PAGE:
For the last 2 months I have had the sensation of a lump in my neck which is continually uncomfortable and often makes me gag. At first I thought I had reflux but realised the sensation was there all the time and not linked to eating. I also feel really exhausted, quite low and despite sticking to the Slimming World diet have gained weight which adds to the low mood. My GP thought it was my thyroid and I was so relieved to have an answer that seemed a perfect fit for my symptoms. I was sent for a blood test and ultrasound scan. The GP receptionist says my bloods are normal and I had the scan today and the sonographer said my thyroid was normal. When I asked if she was sure as I literally can physically feel something inside my neck and was gagging with the pressure of the scanner she said there were a couple of tiny 5mm nodules but they would not make me gag. I know I should be pleased all is normal but I’m concerned as the sensation is so real and I’ve been longing for some treatment to take it away - it’s embarrassing when I gag and can’t believe nothing is there. I also dread to think where I will end up with my weight gain. I’m not sure if this is the right place to ask but just wondered if anyone had similar issues but eventually found an answer?
Confused: For the last 2 months I have had the... - Thyroid UK
Please ask the dr's receptionist for your test results as print out ( have to do it for free by recent law)- post them here. Unfortunately what doctors ( and their receptionists) often say are 'normal' aren't really for hypothyroid diagnosis and good thyroid health! We might also suggest other blood tests etc that might be worth doing.
At one point, long before I was diagnosed, I had that exact same feeling. Plus other throat problems : trouble swallowing, sore throat, lose of voice - losing it mid-sentence sometimes - and a cough that came from my throat, not my lungs (try telling a doctor that!). But, I'd had that cough for most of my life and no doctor ever tried to do anything about it except listen to my chest and declare it clear - I could have told them, that.
At that time, I knew nothing about thyroid - certainly didn't know what Hashi's was. But, I did have it, and as it continued to destroy my thyroid, all those symptoms went away - except the cough - even though I wasn't on any medication. Do you have Hashi's? Not saying these things are symptoms of Hashi's, but they are hypo symptoms.
It could be that you have a swelling of your thyroid on the inside, pressing on your eosophagus. But, I'm not sure how they would test for that.
I don’t have any diagnosis at all. I haven’t seen the GP yet but suspect he’ll say it’s nothing if blood test and scan are normal. I know the last few months something has changed a lot so it’s hard to hear there’s nothing there! I hope the sensation does go itself as it’s pretty awful!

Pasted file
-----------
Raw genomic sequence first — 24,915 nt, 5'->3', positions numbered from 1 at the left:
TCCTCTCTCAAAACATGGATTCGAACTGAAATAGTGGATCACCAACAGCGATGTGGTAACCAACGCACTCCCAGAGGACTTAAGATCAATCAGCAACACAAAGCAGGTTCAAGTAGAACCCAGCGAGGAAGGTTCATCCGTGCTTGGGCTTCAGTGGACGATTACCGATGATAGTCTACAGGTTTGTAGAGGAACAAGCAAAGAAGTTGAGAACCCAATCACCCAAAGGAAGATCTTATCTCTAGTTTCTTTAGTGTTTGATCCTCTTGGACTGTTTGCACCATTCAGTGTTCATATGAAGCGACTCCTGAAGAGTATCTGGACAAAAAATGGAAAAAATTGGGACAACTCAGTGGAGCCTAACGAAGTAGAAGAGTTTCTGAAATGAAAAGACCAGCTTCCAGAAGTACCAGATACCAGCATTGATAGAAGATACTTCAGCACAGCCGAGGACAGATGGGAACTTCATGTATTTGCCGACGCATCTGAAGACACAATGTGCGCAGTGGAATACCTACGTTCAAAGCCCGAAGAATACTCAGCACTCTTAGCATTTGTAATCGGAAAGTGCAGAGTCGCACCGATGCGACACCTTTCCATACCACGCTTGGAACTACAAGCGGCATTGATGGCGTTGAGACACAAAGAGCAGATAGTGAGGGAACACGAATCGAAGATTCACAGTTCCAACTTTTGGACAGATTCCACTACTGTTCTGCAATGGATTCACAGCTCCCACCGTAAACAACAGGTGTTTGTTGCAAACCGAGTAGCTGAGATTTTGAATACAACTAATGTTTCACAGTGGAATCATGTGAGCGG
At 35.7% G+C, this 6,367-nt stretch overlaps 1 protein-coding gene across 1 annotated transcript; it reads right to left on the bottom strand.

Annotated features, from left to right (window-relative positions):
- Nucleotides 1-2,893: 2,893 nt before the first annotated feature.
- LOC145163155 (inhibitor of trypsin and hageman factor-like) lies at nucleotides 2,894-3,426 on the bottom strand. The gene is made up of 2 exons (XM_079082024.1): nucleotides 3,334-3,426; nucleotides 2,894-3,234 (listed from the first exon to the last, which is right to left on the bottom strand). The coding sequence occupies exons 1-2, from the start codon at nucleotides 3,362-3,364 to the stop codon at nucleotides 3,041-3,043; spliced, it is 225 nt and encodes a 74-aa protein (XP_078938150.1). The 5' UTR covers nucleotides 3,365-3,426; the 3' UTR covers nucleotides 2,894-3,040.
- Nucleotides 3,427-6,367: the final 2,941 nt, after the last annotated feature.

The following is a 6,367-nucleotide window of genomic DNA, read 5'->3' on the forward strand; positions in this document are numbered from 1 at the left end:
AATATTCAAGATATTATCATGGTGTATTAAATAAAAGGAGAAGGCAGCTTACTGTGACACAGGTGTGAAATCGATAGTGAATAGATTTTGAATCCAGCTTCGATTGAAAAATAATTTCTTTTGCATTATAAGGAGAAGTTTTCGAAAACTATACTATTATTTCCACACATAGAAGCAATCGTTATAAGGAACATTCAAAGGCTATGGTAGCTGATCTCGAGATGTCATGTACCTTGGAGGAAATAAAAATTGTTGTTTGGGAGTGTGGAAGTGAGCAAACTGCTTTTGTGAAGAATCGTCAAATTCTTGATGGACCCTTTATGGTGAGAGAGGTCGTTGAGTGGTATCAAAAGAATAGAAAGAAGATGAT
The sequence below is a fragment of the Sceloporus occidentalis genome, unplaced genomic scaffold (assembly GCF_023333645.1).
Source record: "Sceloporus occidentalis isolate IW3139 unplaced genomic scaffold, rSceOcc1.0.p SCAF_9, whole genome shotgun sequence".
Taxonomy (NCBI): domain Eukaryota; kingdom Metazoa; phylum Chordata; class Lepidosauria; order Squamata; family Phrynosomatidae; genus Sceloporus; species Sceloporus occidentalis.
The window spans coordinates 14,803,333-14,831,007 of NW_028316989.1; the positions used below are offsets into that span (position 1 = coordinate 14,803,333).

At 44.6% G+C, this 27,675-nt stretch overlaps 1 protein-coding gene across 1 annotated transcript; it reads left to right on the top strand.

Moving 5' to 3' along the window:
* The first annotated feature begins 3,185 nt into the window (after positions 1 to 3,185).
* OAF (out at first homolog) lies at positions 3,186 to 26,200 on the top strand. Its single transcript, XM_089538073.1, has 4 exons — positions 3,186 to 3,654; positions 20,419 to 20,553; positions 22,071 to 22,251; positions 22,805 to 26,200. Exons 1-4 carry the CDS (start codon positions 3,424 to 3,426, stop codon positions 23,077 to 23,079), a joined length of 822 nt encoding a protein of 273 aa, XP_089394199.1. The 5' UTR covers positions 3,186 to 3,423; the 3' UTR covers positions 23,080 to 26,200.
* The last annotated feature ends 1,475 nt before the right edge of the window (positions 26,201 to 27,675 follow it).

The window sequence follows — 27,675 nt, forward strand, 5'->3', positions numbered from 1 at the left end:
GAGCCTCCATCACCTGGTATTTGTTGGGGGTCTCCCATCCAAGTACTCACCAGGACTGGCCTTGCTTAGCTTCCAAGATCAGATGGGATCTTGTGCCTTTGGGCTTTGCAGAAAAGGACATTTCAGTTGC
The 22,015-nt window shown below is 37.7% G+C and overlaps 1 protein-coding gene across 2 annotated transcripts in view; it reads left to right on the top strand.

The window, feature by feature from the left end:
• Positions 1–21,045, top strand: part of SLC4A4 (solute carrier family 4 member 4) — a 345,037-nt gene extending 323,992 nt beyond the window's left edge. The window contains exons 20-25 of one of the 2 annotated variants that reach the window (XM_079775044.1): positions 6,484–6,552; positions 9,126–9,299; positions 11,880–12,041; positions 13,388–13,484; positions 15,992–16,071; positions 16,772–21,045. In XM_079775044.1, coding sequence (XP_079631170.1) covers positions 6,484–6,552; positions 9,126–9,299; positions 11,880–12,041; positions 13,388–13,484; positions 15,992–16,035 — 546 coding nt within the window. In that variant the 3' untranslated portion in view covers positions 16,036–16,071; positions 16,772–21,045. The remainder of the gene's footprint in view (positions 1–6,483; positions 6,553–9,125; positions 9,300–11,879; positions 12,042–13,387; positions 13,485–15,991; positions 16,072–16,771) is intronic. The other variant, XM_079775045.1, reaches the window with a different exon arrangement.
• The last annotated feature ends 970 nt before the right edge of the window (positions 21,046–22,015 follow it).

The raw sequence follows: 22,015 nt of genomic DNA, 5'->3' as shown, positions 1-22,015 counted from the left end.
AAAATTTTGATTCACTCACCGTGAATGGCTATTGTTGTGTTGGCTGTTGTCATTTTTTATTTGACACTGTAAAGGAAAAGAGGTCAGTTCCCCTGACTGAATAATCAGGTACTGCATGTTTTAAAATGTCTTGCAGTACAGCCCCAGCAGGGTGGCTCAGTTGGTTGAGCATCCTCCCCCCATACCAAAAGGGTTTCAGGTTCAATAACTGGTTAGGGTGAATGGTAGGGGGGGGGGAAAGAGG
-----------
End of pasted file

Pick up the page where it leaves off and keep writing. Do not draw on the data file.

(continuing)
You could try suggesting to your doctor that you may have a retro-sternal goitre… think that's what it's called. I never had any visible goitre in the front, but I think I had one at the back causing the problems.
Just googled it and no, that's not what it's called! lol Sorry, but you know what I mean, a thyroid that is swollen on the inside of the neck and can't be seen by a scan.
Getting copies of what was actually tested, probably only TSH and FT4 and post them here
But for full Thyroid evaluation you need TSH, FT4, TT4, FT3 plus TPO and TG thyroid antibodies.
Plus very important to test vitamin D, folate, ferritin and B12
Private tests are available. Thousands on here forced to do this as NHS often refuses to test FT3 or antibodies
Medichecks Thyroid plus ultra vitamin or Blue Horizon Thyroid plus eleven are the most popular choice. DIY finger prick test or option to pay extra for private blood draw. Both companies often have money off offers.
All thyroid tests should ideally be done as early as possible in morning and fasting. This gives highest TSH and most consistent results. (Patient to patient tip, GP will be unaware)
If antibodies are high this is Hashimoto's, (also known by medics here in UK more commonly as autoimmune thyroid disease).
About 90% of all hypothyroidism in Uk is due to Hashimoto's. Low vitamins are especially common with Hashimoto's. So it's important to get TPO and TG thyroid antibodies tested at least once .
Link about thyroid blood tests
Link about antibodies and Hashimoto's
List of hypothyroid symptoms
Sounds like possible goitre
I had a similar experience and come to find out they weren't doing a full blood panel for my thyroid and that the ultrasound tech was inexperienced and did it wrong which the radiologist didnt catch!!! I found an Endo who specialized in thyroid and she did more blood work on me and her own ultrasound. The results came back much different. Long story short within a month I was being treated and having surgery. I can't emphasize enough the value of a good doctor and standing up for yourself.